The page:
DonQui contemplates the Christmas Turkey!
DonQui contemplates the Christmas Turkey!
One of DonQui’s colts, now off in his own paddock, once toyed with freeganism and he has not entirely discarded some aspects of the anti-consumerist philosophy.
For those who don’t know, the name ‘freegan’ comes from a combination of ‘free’ and ‘vegan’. Amongst other things they will eat for free by ‘skip surfing’ to rescue good food thrown away by restaurants and supermarkets.
As DonQui is a committed carnivore, often spotted trotting around expensive gourmet food outlets, readers might be surprised to learn that he has some sympathy with the freegan philosophy. He likes cooking from scratch, and tends to buy locally and from small independent shops rather than from big supermarkets.
Recently he cooked up a nearly free meal.
It all came about when Duchess was not feeling well and DonQui thought chicken soup might be the answer. The problem was he had no chicken stock on hand. When Duchess suggested cooking it all up from scratch DonQui thought it a rather good idea.
So he headed off to Allen’s Butchers in Halesworth. He asked if they had any chicken wings or giblets from which he might make a chicken stock. The friendly butcher returned with a bag full of wings and half a chicken carcass.
When DonQui reached for his coin purse to pay, the butcher told him it he could have it for free as it would have been thrown our otherwise.
DonQui was both pleasantly surprised and slightly shocked at this news. If he had thought about it he would have realised that all those nice boneless chicken breasts left behind unsellable carcasses and chicken wings don’t tend to sell as well as other chicken parts. All of this would have been discarded if DonQui had not picked them up and put them in his panniers.
The actual process of making the stock is pretty simple.
The chicken parts, a quartered onion, a chopped up carrot, a chopped up celery stick, a bay leaf, some parsley and a few sprigs of thyme go into a pot with some salt (not too much as it is easier to add than take out). Cover, bring to the boil then simmer on a very low temperature.
After a few hours DonQui fishes out he chicken, strips off the good bits of meat and sets it aside to be added in later to a soup. Then he throws the rest back in and lets it all simmer slowly a bit longer to reduce until the flavour seems about right.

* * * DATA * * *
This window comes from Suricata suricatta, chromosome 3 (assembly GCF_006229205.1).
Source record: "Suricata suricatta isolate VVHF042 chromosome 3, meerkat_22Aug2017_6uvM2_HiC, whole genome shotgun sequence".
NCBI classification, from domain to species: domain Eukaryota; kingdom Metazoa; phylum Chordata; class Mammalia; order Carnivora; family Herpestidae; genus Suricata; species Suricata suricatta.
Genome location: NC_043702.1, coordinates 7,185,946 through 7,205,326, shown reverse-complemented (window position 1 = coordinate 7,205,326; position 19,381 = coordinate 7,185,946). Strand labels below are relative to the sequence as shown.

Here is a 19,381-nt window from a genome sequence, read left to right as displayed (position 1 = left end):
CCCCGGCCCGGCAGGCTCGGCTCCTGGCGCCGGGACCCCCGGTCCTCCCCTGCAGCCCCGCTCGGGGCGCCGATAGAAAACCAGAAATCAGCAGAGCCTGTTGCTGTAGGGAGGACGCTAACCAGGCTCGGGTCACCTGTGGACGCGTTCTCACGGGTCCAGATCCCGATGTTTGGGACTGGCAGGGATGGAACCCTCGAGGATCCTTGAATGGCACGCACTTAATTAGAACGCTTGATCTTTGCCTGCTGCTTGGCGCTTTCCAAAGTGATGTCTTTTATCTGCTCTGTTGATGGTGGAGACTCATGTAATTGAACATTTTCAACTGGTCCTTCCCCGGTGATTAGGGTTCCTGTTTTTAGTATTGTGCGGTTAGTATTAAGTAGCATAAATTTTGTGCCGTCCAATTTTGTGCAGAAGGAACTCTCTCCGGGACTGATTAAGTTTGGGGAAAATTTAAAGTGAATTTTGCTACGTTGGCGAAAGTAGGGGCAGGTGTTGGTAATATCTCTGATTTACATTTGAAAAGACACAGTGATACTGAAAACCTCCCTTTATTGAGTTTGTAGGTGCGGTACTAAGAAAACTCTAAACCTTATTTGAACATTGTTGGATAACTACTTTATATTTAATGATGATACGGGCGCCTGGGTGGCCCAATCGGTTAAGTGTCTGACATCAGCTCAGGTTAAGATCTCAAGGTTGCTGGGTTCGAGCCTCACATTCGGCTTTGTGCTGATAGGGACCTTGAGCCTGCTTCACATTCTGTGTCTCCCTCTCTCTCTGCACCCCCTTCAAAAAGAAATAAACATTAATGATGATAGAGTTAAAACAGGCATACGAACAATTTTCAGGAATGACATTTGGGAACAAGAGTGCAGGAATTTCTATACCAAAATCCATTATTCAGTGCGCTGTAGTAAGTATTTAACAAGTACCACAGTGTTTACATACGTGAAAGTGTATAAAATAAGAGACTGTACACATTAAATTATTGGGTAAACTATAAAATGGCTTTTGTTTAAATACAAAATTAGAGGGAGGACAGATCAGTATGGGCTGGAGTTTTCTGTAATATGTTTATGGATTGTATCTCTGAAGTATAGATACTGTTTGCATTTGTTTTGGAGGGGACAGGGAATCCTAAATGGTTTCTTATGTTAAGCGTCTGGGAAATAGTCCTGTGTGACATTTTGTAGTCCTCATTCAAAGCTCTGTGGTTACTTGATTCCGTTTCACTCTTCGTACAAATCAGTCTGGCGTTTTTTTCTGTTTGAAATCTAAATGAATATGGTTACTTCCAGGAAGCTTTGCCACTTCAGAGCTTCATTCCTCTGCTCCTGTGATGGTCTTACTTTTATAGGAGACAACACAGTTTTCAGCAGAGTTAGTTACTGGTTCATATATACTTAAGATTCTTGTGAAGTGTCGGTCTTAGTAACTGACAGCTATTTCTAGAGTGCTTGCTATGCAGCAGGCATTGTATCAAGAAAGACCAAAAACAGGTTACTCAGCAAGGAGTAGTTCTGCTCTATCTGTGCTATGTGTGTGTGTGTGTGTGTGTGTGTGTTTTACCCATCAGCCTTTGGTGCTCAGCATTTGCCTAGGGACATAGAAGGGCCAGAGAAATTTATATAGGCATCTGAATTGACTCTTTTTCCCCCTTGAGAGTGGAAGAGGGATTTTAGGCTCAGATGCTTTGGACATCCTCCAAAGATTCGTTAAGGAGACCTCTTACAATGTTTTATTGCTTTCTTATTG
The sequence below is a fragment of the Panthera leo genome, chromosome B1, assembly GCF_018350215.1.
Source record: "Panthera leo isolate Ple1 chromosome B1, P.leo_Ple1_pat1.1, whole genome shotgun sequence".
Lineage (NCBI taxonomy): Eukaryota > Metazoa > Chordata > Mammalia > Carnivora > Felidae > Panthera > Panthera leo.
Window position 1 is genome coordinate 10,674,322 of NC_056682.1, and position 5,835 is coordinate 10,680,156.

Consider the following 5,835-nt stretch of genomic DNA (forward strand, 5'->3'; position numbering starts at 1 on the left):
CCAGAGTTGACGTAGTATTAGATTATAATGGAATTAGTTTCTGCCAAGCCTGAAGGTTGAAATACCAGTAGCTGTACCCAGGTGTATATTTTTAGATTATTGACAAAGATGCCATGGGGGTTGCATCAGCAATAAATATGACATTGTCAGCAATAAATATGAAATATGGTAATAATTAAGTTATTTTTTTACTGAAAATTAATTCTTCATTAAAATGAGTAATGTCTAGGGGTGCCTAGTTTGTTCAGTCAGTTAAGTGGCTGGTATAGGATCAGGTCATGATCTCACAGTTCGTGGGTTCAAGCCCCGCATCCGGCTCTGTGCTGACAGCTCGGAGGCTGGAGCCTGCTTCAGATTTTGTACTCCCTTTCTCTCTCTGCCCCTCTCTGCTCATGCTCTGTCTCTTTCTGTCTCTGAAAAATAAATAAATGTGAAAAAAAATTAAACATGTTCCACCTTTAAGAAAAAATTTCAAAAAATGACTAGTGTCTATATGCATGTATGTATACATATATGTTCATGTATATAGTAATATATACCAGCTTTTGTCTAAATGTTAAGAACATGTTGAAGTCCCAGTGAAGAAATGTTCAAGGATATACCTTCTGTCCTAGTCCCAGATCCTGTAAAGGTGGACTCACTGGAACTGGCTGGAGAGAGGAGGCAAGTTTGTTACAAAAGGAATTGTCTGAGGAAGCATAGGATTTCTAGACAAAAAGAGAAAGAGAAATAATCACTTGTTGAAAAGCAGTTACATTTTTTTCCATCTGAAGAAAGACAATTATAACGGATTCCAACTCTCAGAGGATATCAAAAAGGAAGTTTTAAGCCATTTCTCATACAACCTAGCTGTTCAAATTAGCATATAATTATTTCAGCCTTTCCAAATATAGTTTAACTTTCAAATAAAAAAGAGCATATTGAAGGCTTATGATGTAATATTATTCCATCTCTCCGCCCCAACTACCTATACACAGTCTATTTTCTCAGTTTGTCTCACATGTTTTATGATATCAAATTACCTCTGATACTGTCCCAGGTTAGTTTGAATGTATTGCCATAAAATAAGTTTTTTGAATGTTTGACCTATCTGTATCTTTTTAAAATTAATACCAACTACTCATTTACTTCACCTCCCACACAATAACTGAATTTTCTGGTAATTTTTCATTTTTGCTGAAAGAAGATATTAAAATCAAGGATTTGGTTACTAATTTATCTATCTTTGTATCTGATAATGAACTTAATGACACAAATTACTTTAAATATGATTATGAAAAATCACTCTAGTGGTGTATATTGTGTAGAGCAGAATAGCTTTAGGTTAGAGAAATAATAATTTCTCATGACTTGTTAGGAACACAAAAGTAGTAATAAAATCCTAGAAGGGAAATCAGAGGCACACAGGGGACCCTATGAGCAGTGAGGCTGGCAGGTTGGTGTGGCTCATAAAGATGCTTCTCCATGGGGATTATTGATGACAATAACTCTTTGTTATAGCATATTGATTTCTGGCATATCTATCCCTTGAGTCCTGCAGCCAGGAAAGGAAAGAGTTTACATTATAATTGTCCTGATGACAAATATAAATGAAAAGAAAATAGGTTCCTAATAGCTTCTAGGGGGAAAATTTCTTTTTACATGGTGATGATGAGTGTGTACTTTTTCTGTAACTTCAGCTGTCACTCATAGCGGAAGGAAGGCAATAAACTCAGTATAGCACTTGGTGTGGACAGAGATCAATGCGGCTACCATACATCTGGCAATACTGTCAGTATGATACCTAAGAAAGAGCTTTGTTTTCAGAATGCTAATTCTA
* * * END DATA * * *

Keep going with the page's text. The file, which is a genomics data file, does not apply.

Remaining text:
After straining the stock can be used right away to make a soup or gravy base, or kept in the fridge to use another day. It also freezes very well.
DonQui is not sure how much it cost him. The chicken was free while the celery, parsley, bay leaf and thyme came from the allotment. All he had to pay for were the salt, pepper, one carrot and one onion (which he did not have on his allotment at the time).
He made about a litre of stock from the free chicken which is pretty good given that 500ml of his favourite Waitrose chicken stock currently costs £2.79.
DonQui has found himself traveling to Riga quite a lot recently.
This is perhaps not the best time of year to visit if, like DonQui, you prefer heat to cold. With the UK basking in double digit temperatures the mercury in Riga is barely rising above freezing.
There are however some compensations such as mulled wine served from a cauldron over an open fire at the Old Town Christmas Fair.
In DonQui’s view Riga, the capital of Latvia, is a rather pleasant place to spend a few days.
Old Town, with its narrow winding cobbled streets, is incredibly atmospheric — especially in the warmer months when DonQui enjoys sitting outside at one of the many cafés and watching the world go by.
Wandering around the city it is not difficult to image oneself transported back in time to the medieval glory days when it was a Hanseatic city. The only downside is that such musings can be interrupted by embarrassing groups of drunken Brits on a stag-do or hen party. Fortunately there seem to be less of these now than a few years ago.
Further our from the old centre there are several streets featuring some of the best Art Nouveau buildings in Europe. It is well worth taking a walk up to Alberta Iela which is lined on both sides with some incredible architecture.
This part of town also has some very good restaurants including DonQui’s absolute favourite Riga eatery — the wonderful Muusu. Featuring top end modern European cuisine with a Latvian twist it is not the cheapest place in town but it is well worth it.
DonQui has enjoyed several delightful meals there and when he returned after a break of several months the very friendly waitress remembered his favourite wine.
Latvia’s modern history has been troubled to say the least. The 1920s saw a conflict which involved Red and White Russians, Germans, Poles, British and others piling in to support various factions in a civil war which resulted in a brief period of independence.
Then came a Soviet occupation, followed by a Nazi occupation and then another Soviet occupation.
Latvians who backed the wrong side at the wrong time were killed or transported into exile, leaving a bitter legacy that remains to this day. A visit to the Museum of Occupation gives visitors a glimpse of what it was like in the dark days from the 1930s to 1980s. Continue reading
DonQui recently tried out this recipe from Passion Cook
And very good it was indeed.
He made a small variation on the original recipe by reducing the wine and stock together for about 15 minutes and only then adding the cream right at the end.
Whenever using cream in a sauce, especially with wine, DonQui always adds it at the end as this prevents it from separating or curdling.
A sprinkling of fresh parsley added a bit of colour.
DonQui loves his sauces and also loves making them from scratch.